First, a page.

However, after having said "A", I now need to proceed to "B", because this freedom of expression is not absolute.
Section 16 of SA's Bill of Rights guarantees freedom of expression to "everyone" (including the press), but it also stipulates that this right "does not extend to propaganda for war, incitement of imminent violence, or advocacy of hatreds that is based on race, ethnicity, gender or religion, and that constitutes incitement to cause harm".
This, in fact, defines "hate speech".
It is trite that the repetition of hate speech is also hate speech (as correctly indicated by Munusamy in later correspondence).
However, I could not find any trace of such speech in the text. This means that the newspaper passes the second test.
But there is more...
While a newspaper has the freedom to publish extracts from a book, even though there may be falsehoods in that text (not perpetuating hate speech, though), the publication should make it clear that the views contained in the extract are those of the author (which is what the Sunday Times has done).
But: If a publication accepts the veracity of the contents of a book on which it reports, it then should take full responsibility for the contents.
In this case, both the sub-headline and the side-bar make it clear that the newspaper has accepted the truth of the statements made by wa Afrika (for example, the sub-heading said that his book "reveals the truth behind a story" - emphasis added). Smuts has also confirmed this in her correspondence to this office.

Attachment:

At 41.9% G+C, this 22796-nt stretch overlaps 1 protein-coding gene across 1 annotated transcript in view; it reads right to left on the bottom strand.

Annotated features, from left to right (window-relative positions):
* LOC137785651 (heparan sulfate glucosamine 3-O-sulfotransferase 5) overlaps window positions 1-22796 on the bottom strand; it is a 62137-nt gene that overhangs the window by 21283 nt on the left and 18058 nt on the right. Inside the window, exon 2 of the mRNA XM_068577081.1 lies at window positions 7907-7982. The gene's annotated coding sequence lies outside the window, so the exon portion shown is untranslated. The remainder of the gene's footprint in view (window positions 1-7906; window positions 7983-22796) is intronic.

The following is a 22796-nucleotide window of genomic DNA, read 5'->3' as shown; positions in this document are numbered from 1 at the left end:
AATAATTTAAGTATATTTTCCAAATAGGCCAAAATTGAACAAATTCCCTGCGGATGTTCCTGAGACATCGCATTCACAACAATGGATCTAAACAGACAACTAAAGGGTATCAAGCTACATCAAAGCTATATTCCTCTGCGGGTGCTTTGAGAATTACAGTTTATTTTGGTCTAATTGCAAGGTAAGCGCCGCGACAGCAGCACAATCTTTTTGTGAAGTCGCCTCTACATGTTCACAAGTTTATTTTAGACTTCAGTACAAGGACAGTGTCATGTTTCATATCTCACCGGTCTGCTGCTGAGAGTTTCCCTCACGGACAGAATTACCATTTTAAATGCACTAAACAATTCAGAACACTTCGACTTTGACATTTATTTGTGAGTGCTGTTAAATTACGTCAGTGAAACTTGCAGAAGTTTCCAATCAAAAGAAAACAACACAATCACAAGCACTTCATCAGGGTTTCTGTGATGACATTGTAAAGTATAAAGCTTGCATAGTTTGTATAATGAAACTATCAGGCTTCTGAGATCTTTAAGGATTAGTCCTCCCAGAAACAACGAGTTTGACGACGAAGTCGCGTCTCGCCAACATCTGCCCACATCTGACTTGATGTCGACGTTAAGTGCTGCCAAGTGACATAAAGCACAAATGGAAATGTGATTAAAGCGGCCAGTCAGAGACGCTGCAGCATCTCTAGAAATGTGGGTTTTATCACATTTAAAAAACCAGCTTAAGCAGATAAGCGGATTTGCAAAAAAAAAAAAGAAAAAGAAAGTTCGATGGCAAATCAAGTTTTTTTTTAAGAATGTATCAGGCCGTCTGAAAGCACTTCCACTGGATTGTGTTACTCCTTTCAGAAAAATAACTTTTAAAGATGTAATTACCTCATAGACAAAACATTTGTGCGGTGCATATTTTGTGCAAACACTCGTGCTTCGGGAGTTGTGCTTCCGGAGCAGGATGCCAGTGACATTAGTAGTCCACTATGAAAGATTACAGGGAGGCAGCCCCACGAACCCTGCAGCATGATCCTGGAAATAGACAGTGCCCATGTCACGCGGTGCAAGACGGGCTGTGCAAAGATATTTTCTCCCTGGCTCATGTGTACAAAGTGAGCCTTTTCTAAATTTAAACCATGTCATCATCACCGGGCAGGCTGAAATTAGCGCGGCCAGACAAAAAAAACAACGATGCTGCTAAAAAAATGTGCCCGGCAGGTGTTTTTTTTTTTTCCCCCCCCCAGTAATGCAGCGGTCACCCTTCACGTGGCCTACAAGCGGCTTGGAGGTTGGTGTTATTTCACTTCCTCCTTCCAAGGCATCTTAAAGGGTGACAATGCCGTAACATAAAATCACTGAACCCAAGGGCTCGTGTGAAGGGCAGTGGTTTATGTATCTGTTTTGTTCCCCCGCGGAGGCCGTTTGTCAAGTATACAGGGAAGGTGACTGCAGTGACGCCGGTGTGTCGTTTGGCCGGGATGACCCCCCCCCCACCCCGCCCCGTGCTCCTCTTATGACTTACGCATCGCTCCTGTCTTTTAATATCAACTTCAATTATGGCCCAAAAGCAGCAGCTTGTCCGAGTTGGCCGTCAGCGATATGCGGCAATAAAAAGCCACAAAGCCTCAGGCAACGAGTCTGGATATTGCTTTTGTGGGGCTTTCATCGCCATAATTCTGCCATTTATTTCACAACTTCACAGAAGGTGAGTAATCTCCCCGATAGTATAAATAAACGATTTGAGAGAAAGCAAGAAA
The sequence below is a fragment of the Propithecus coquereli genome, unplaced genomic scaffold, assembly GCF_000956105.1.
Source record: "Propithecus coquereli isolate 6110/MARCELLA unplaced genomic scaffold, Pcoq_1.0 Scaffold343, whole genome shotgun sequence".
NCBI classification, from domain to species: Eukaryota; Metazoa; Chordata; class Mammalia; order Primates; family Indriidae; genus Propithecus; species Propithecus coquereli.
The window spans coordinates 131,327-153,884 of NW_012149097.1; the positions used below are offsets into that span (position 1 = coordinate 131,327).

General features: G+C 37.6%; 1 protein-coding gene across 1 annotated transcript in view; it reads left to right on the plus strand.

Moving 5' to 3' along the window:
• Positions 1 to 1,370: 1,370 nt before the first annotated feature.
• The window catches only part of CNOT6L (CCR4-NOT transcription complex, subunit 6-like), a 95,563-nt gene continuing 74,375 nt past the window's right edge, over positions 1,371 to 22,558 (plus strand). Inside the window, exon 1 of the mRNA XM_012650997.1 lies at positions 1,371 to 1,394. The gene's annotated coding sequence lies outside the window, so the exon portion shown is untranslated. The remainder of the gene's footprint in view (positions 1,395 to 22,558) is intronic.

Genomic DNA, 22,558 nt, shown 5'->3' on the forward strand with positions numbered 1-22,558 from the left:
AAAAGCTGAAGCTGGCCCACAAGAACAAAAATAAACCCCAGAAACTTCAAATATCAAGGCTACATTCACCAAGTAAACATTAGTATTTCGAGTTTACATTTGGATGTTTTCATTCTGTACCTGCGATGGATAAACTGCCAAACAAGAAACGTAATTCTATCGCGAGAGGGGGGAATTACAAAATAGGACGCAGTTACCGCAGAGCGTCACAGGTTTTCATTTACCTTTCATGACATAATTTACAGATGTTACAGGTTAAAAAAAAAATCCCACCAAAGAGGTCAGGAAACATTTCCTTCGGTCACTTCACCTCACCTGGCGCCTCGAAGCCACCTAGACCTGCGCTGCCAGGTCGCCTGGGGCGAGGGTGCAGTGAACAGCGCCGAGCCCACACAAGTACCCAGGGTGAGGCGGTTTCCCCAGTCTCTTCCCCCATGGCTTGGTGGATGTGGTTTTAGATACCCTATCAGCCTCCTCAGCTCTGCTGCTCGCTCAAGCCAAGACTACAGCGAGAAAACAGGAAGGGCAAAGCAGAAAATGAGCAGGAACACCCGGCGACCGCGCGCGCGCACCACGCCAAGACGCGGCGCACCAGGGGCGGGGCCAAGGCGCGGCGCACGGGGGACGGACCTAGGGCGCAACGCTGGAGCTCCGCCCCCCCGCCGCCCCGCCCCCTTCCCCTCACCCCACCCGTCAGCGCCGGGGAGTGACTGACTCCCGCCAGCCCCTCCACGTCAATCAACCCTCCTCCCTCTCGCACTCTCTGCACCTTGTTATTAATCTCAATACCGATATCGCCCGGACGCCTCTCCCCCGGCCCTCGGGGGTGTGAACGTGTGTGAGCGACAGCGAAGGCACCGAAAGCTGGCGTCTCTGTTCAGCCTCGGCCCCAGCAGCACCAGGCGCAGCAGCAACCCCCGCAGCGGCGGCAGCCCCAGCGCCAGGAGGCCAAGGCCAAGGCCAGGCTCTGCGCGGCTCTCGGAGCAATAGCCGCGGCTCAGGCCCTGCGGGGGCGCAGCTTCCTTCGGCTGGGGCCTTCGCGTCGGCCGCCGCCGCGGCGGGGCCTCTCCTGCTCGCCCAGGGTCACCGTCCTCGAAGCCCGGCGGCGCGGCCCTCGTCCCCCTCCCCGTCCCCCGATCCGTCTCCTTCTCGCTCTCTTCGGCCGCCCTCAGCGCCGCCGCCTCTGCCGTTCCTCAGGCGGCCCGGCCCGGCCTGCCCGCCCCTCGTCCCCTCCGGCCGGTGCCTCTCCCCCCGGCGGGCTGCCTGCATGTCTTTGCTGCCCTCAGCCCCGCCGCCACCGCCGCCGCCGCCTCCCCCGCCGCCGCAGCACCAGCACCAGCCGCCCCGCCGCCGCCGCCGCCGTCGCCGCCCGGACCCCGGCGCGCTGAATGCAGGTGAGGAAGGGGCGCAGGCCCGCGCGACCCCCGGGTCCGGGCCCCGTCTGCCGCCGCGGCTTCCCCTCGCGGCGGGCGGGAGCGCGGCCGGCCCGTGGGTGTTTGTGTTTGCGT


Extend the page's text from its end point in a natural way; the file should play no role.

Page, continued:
If that is the case, then the onus is on Sunday Times to prove the truth of wa Afrika's allegations.
Please note: It is not the task of this office to determine who is right and who is wrong in this instance (as has been suggested in the press). That would have placed the onus on me to establish "the truth". On the contrary, my sole duty is to determine whether the newspaper was justified in publishing the text.
Lastly, when a newspaper publishes an extract of a book, it is not normal practice to ask anybody for a right to reply (this holds true, even if the newspaper published editorial comment next to the extract); and if the book, which is freely available, discloses a source, surely that is already in the public domain.
Sunday Times now has two options. It either has to:
state that wa Afrika's views were his own. The publication does not have to distance itself from his statements (implying that they were incorrect) - it merely has to say that the views contained in the article do not necessarily present its own views. In that case, it should acknowledge that it has made a mistake in presenting his views as the truth (in both the sub-headline and the side-bar), and apologise for this; or
prove the veracity of the statements, if it does not see its way open to do the above.
I am withholding my finding until the newspaper's response to the above alternatives has been received.
Johan Retief, Press Ombudsman
Issued by the Press Council, August 20 2014